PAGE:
On the morning of November 9, the most pressing problem for Goalpost was its weak southern flank. Truscott ordered Lt. Col. Harry H. Semmes to take the seven tanks of his 3rd Armored Landing Team that had made it to shore so far and have them block the Rabat-Port Lyautey road as soon as possible. Leaving word for the rest of his command to follow as soon as they could, Semmes leaped aboard his tank and trundled off, arriving in position just before dawn. Almost immediately, he was forced to beat back a determined infantry attack from some nearby woods. When the French infantry returned, they were accompanied by 15 or so Renault tanks of the 1er Regiment de Chasseur d’Afrique.

With tank-to-tank communication inoperative and with their gunsights unadjusted, the Americans retreated behind a low rise and opened fire. Protected by their heavier armor, Semmes’ tanks had the better of the inferior French tanks and destroyed four (two of them by Semmes himself) while inflicting heavy losses on the accompanying infantry.

Meanwhile, with the help of Lieutenant R.Y. McElroy’s low-flying Grumman TBF-1 Avenger torpedo bomber doing spotter duty, the guns of the cruiser Savannah pounded the French rear assembly area, destroying a number of other tanks. With the addition of 10 more tanks, Semmes was able to weather another strong counterattack and several weaker ones throughout the rest of the day, suffering nothing more than a dud shell embedded in his tank’s armor. With French resistance waning in the south,
Truscott felt confident enough to transfer some of the tanks northward to join McCarley’s stalled drive to the airport.

In the center, Dilley’s men barely held out around the old lighthouse as officers scrambled to round up stragglers from the nearby woods and outbuildings. At last, more than 200 men were found and brought up, but too late. The French had reinforced the Casbah during the night, and they counterattacked with mortars and 75mm guns, forcing the Americans to abandon the lighthouse and settle for stalemate the rest of the day. During the action, 2nd Lt. S.W. Sprindis earned a battlefield promotion when he held back the French charge with a bazooka he fired from different positions along a wall, giving his comrades time to retreat in order.

Further confusing the situation was the appearance behind the lines of a French officer who claimed that the commander of the Casbah was requesting a cease-fire to discuss the possible surrender of the fortress. The naive Americans believed the man and sent him back, only to learn that he was simply caught behind the lines and trying to avoid capture. In the process he was able to give excellent intelligence to the commander of the Casbah when the Americans escorted him back.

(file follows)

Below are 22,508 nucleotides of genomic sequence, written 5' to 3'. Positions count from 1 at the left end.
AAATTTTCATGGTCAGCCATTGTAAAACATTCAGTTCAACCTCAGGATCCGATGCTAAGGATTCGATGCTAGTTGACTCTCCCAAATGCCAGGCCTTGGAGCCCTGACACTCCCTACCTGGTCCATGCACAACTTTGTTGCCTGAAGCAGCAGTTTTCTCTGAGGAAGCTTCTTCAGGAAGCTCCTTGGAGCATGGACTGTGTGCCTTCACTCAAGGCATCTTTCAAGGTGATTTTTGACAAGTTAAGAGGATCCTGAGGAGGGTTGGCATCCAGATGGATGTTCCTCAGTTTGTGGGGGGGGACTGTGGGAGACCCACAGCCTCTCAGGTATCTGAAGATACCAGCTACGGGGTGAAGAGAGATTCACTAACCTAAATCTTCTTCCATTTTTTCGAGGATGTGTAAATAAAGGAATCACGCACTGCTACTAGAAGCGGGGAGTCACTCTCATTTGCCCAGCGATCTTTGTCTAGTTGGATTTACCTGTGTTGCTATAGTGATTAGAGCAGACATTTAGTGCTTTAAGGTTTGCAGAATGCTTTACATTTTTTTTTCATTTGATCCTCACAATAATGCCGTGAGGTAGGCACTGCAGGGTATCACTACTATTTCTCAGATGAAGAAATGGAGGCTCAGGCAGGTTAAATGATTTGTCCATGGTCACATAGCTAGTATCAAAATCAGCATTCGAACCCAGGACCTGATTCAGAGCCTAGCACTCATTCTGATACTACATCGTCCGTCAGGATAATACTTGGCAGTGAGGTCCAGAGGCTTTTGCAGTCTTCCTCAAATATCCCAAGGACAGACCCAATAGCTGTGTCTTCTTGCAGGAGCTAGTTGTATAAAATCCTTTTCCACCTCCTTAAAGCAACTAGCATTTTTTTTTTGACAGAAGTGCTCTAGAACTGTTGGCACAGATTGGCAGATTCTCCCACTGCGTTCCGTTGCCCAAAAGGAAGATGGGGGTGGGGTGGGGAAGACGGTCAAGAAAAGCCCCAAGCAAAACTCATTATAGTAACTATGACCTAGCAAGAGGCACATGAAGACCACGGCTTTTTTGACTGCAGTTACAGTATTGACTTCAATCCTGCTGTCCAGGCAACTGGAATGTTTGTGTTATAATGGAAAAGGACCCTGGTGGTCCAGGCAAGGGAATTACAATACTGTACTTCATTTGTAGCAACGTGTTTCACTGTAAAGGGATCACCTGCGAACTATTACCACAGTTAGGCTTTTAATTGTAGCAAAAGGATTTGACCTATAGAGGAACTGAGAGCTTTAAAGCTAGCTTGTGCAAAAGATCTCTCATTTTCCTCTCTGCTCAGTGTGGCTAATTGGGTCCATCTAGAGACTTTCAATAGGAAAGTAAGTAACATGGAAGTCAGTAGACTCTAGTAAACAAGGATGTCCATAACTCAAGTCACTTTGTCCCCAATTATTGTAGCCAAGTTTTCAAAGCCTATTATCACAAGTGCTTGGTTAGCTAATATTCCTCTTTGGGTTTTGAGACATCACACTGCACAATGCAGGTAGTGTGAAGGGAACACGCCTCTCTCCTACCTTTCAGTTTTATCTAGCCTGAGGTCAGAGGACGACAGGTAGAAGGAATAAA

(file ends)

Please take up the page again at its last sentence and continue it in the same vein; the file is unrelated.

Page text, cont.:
The day before, Craw and Hamilton had managed to find a functioning jeep in which to begin their race throughout the streets of Mehedia Beach on their desperate mission to convince the French authorities to surrender before serious fighting began. Tragically, they had just reached Port Lyautey when they ran into a machine-gun position manned by a nervous crew who fired on them just as they rounded a corner. The jeep crashed, and Colonel Craw was killed instantly. Now Major Hamilton was a prisoner and had been taken to the local Vichy commander, Colonel Petit.

Even though their exact situation was unknown to the rest of Sub-Task Goalpost Force, Toffey’s 3rd Battalion continued with its planned operations by engaging the enemy around the airfield in an artillery duel and moving ahead with a diversionary river crossing by Company I at night. The men made it to the opposite bank but were not able to advance any farther. At the Port Lyautey bridge, Companies K and M were forced back by artillery fire, but managed to set up a machine-gun position that denied use of the bridge to the enemy.

Ordered by Truscott to keep moving during the night, and without the help of their tanks, McCarley’s three companies trudged forward through the rainy darkness. Intending to link up with Dilley near the Casbah, they lost their way in the dark and ended up in a machine-gun ambush just south of Port Lyautey. The columns split up to avoid the trap, with the hapless McCarley and his staff getting themselves captured by a squad of Foreign Legionnaires. McCarley, however, managed to escape by dawn, reaching his men in time to capture Port Lyautey the next day.